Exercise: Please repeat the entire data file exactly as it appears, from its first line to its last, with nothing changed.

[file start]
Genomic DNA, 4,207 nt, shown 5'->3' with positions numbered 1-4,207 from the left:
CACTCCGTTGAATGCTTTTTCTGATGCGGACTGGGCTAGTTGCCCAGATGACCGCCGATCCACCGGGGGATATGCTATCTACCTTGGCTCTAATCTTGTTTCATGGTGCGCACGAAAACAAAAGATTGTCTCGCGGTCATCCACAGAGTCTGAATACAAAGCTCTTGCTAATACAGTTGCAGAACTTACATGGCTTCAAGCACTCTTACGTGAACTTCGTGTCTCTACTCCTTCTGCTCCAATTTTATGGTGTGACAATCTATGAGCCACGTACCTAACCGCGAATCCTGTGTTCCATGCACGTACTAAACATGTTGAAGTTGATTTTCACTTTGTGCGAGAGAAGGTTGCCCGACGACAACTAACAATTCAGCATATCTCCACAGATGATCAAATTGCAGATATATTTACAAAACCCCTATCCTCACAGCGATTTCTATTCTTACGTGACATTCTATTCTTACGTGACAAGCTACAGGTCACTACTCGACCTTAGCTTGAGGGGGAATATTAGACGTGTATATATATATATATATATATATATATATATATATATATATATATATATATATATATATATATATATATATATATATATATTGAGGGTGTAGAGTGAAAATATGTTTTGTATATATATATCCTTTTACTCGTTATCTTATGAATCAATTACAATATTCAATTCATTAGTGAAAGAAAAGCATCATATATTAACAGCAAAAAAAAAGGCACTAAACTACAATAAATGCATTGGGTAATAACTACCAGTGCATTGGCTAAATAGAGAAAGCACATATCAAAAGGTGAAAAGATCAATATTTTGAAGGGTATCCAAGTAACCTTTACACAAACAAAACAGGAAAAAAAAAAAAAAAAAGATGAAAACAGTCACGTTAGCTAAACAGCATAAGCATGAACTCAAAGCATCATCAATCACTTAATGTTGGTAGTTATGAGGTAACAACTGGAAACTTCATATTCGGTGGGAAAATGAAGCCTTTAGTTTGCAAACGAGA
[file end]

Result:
Genomic DNA, 4,207 nt, shown 5'->3' with positions numbered 1-4,207 from the left:
CACTCCGTTGAATGCTTTTTCTGATGCGGACTGGGCTAGTTGCCCAGATGACCGCCGATCCACCGGGGGATATGCTATCTACCTTGGCTCTAATCTTGTTTCATGGTGCGCACGAAAACAAAAGATTGTCTCGCGGTCATCCACAGAGTCTGAATACAAAGCTCTTGCTAATACAGTTGCAGAACTTACATGGCTTCAAGCACTCTTACGTGAACTTCGTGTCTCTACTCCTTCTGCTCCAATTTTATGGTGTGACAATCTATGAGCCACGTACCTAACCGCGAATCCTGTGTTCCATGCACGTACTAAACATGTTGAAGTTGATTTTCACTTTGTGCGAGAGAAGGTTGCCCGACGACAACTAACAATTCAGCATATCTCCACAGATGATCAAATTGCAGATATATTTACAAAACCCCTATCCTCACAGCGATTTCTATTCTTACGTGACATTCTATTCTTACGTGACAAGCTACAGGTCACTACTCGACCTTAGCTTGAGGGGGAATATTAGACGTGTATATATATATATATATATATATATATATATATATATATATATATATATATATATATATATATATATATATATATATATATTGAGGGTGTAGAGTGAAAATATGTTTTGTATATATATATCCTTTTACTCGTTATCTTATGAATCAATTACAATATTCAATTCATTAGTGAAAGAAAAGCATCATATATTAACAGCAAAAAAAAAGGCACTAAACTACAATAAATGCATTGGGTAATAACTACCAGTGCATTGGCTAAATAGAGAAAGCACATATCAAAAGGTGAAAAGATCAATATTTTGAAGGGTATCCAAGTAACCTTTACACAAACAAAACAGGAAAAAAAAAAAAAAAAAGATGAAAACAGTCACGTTAGCTAAACAGCATAAGCATGAACTCAAAGCATCATCAATCACTTAATGTTGGTAGTTATGAGGTAACAACTGGAAACTTCATATTCGGTGGGAAAATGAAGCCTTTAGTTTGCAAACGAGA